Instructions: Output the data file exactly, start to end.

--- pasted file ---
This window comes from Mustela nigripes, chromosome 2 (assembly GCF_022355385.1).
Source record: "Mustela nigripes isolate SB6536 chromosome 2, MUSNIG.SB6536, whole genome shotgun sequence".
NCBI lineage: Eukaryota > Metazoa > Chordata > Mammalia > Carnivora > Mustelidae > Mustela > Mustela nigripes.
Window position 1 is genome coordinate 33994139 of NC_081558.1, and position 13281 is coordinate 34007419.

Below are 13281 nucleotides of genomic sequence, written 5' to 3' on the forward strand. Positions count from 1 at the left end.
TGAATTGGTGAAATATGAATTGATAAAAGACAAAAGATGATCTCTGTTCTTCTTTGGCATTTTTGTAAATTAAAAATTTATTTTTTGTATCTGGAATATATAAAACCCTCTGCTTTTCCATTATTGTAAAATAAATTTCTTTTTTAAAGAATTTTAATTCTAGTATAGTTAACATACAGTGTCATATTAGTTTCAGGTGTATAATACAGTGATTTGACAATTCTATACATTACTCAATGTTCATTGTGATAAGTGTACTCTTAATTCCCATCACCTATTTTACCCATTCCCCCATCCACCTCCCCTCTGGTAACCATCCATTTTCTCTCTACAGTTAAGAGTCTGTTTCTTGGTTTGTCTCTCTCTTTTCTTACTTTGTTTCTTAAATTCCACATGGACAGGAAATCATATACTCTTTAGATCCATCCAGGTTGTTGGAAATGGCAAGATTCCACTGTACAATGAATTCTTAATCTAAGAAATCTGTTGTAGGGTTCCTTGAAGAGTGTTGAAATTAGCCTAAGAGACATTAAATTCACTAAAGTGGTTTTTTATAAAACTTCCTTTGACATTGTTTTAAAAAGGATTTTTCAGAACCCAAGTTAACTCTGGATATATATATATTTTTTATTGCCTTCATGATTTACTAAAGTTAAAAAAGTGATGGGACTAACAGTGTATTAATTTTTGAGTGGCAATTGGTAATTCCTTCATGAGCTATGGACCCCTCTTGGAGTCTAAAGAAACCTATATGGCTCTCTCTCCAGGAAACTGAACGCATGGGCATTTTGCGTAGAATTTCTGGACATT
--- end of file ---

This window comes from Mustela nigripes, chromosome 2 (assembly GCF_022355385.1).
Source record: "Mustela nigripes isolate SB6536 chromosome 2, MUSNIG.SB6536, whole genome shotgun sequence".
NCBI lineage: Eukaryota > Metazoa > Chordata > Mammalia > Carnivora > Mustelidae > Mustela > Mustela nigripes.
Window position 1 is genome coordinate 33994139 of NC_081558.1, and position 13281 is coordinate 34007419.

Below are 13281 nucleotides of genomic sequence, written 5' to 3' on the forward strand. Positions count from 1 at the left end.
TGAATTGGTGAAATATGAATTGATAAAAGACAAAAGATGATCTCTGTTCTTCTTTGGCATTTTTGTAAATTAAAAATTTATTTTTTGTATCTGGAATATATAAAACCCTCTGCTTTTCCATTATTGTAAAATAAATTTCTTTTTTAAAGAATTTTAATTCTAGTATAGTTAACATACAGTGTCATATTAGTTTCAGGTGTATAATACAGTGATTTGACAATTCTATACATTACTCAATGTTCATTGTGATAAGTGTACTCTTAATTCCCATCACCTATTTTACCCATTCCCCCATCCACCTCCCCTCTGGTAACCATCCATTTTCTCTCTACAGTTAAGAGTCTGTTTCTTGGTTTGTCTCTCTCTTTTCTTACTTTGTTTCTTAAATTCCACATGGACAGGAAATCATATACTCTTTAGATCCATCCAGGTTGTTGGAAATGGCAAGATTCCACTGTACAATGAATTCTTAATCTAAGAAATCTGTTGTAGGGTTCCTTGAAGAGTGTTGAAATTAGCCTAAGAGACATTAAATTCACTAAAGTGGTTTTTTATAAAACTTCCTTTGACATTGTTTTAAAAAGGATTTTTCAGAACCCAAGTTAACTCTGGATATATATATATTTTTTATTGCCTTCATGATTTACTAAAGTTAAAAAAGTGATGGGACTAACAGTGTATTAATTTTTGAGTGGCAATTGGTAATTCCTTCATGAGCTATGGACCCCTCTTGGAGTCTAAAGAAACCTATATGGCTCTCTCTCCAGGAAACTGAACGCATGGGCATTTTGCGTAGAATTTCTGGACATT